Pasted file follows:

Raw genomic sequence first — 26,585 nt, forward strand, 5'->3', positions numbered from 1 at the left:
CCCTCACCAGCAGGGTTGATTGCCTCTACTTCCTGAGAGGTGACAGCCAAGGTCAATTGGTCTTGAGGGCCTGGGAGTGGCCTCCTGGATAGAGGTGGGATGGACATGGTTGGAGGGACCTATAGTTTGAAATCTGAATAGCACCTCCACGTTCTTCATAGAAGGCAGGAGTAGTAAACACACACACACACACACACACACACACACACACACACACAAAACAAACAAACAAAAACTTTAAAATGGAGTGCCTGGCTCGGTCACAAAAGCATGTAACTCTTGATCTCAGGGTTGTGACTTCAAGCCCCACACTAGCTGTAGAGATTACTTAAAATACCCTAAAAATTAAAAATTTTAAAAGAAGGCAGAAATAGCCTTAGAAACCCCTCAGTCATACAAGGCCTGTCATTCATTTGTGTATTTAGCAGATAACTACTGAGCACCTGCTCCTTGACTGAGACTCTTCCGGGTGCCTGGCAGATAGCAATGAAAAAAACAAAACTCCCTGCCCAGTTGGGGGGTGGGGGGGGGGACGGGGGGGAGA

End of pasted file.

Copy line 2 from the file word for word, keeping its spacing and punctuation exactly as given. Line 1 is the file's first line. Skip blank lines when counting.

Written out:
CCCTCACCAGCAGGGTTGATTGCCTCTACTTCCTGAGAGGTGACAGCCAAGGTCAATTGGTCTTGAGGGCCTGGGAGTGGCCTCCTGGATAGAGGTGGGATGGACATGGTTGGAGGGACCTATAGTTTGAAATCTGAATAGCACCTCCACGTTCTTCATAGAAGGCAGGAGTAGTAAACACACACACACACACACACACACACACACACACACACACAAAACAAACAAACAAAAACTTTAAAATGGAGTGCCTGGCTCGGTCACAAAAGCATGTAACTCTTGATCTCAGGGTTGTGACTTCAAGCCCCACACTAGCTGTAGAGATTACTTAAAATACCCTAAAAATTAAAAATTTTAAAAGAAGGCAGAAATAGCCTTAGAAACCCCTCAGTCATACAAGGCCTGTCATTCATTTGTGTATTTAGCAGATAACTACTGAGCACCTGCTCCTTGACTGAGACTCTTCCGGGTGCCTGGCAGATAGCAATGAAAAAAACAAAACTCCCTGCCCAGTTGGGGGGTGGGGGGGGGGACGGGGGGGAGA